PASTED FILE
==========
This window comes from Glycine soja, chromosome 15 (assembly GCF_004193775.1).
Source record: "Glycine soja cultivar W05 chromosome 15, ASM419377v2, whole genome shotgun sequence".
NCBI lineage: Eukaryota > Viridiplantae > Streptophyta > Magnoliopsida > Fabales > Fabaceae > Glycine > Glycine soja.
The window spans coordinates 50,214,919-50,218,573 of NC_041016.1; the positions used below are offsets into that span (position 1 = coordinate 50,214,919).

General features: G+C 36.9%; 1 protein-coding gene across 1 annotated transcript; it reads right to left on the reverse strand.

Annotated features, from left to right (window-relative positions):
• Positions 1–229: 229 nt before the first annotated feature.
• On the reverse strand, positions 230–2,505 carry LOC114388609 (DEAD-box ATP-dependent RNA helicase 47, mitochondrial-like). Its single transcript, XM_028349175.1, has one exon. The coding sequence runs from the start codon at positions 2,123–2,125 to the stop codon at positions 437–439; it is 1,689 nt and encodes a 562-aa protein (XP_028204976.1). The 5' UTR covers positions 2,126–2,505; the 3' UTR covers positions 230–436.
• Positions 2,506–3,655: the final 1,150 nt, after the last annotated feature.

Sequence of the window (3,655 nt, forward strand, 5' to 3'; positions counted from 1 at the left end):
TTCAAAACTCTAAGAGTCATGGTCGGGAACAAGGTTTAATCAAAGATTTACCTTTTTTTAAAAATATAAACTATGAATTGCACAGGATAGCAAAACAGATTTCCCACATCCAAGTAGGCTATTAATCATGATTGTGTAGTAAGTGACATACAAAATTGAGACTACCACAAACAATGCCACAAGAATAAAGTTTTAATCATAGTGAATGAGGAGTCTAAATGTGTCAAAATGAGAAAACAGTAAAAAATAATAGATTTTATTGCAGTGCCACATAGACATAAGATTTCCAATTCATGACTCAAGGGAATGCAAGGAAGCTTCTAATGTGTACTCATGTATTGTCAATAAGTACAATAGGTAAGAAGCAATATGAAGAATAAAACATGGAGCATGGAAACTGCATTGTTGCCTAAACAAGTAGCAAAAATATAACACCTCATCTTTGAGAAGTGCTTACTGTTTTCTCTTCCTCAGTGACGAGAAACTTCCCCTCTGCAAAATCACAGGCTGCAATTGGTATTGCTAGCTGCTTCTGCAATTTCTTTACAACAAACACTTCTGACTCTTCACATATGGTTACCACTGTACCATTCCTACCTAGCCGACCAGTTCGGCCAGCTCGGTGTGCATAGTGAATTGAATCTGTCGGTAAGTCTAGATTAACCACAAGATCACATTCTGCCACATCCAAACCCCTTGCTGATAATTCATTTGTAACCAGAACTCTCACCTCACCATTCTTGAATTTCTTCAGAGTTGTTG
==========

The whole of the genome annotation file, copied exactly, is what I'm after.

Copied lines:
This window comes from Glycine soja, chromosome 15 (assembly GCF_004193775.1).
Source record: "Glycine soja cultivar W05 chromosome 15, ASM419377v2, whole genome shotgun sequence".
NCBI lineage: Eukaryota > Viridiplantae > Streptophyta > Magnoliopsida > Fabales > Fabaceae > Glycine > Glycine soja.
The window spans coordinates 50,214,919-50,218,573 of NC_041016.1; the positions used below are offsets into that span (position 1 = coordinate 50,214,919).

General features: G+C 36.9%; 1 protein-coding gene across 1 annotated transcript; it reads right to left on the reverse strand.

Annotated features, from left to right (window-relative positions):
• Positions 1–229: 229 nt before the first annotated feature.
• On the reverse strand, positions 230–2,505 carry LOC114388609 (DEAD-box ATP-dependent RNA helicase 47, mitochondrial-like). Its single transcript, XM_028349175.1, has one exon. The coding sequence runs from the start codon at positions 2,123–2,125 to the stop codon at positions 437–439; it is 1,689 nt and encodes a 562-aa protein (XP_028204976.1). The 5' UTR covers positions 2,126–2,505; the 3' UTR covers positions 230–436.
• Positions 2,506–3,655: the final 1,150 nt, after the last annotated feature.

Sequence of the window (3,655 nt, forward strand, 5' to 3'; positions counted from 1 at the left end):
TTCAAAACTCTAAGAGTCATGGTCGGGAACAAGGTTTAATCAAAGATTTACCTTTTTTTAAAAATATAAACTATGAATTGCACAGGATAGCAAAACAGATTTCCCACATCCAAGTAGGCTATTAATCATGATTGTGTAGTAAGTGACATACAAAATTGAGACTACCACAAACAATGCCACAAGAATAAAGTTTTAATCATAGTGAATGAGGAGTCTAAATGTGTCAAAATGAGAAAACAGTAAAAAATAATAGATTTTATTGCAGTGCCACATAGACATAAGATTTCCAATTCATGACTCAAGGGAATGCAAGGAAGCTTCTAATGTGTACTCATGTATTGTCAATAAGTACAATAGGTAAGAAGCAATATGAAGAATAAAACATGGAGCATGGAAACTGCATTGTTGCCTAAACAAGTAGCAAAAATATAACACCTCATCTTTGAGAAGTGCTTACTGTTTTCTCTTCCTCAGTGACGAGAAACTTCCCCTCTGCAAAATCACAGGCTGCAATTGGTATTGCTAGCTGCTTCTGCAATTTCTTTACAACAAACACTTCTGACTCTTCACATATGGTTACCACTGTACCATTCCTACCTAGCCGACCAGTTCGGCCAGCTCGGTGTGCATAGTGAATTGAATCTGTCGGTAAGTCTAGATTAACCACAAGATCACATTCTGCCACATCCAAACCCCTTGCTGATAATTCATTTGTAACCAGAACTCTCACCTCACCATTCTTGAATTTCTTCAGAGTTGTTG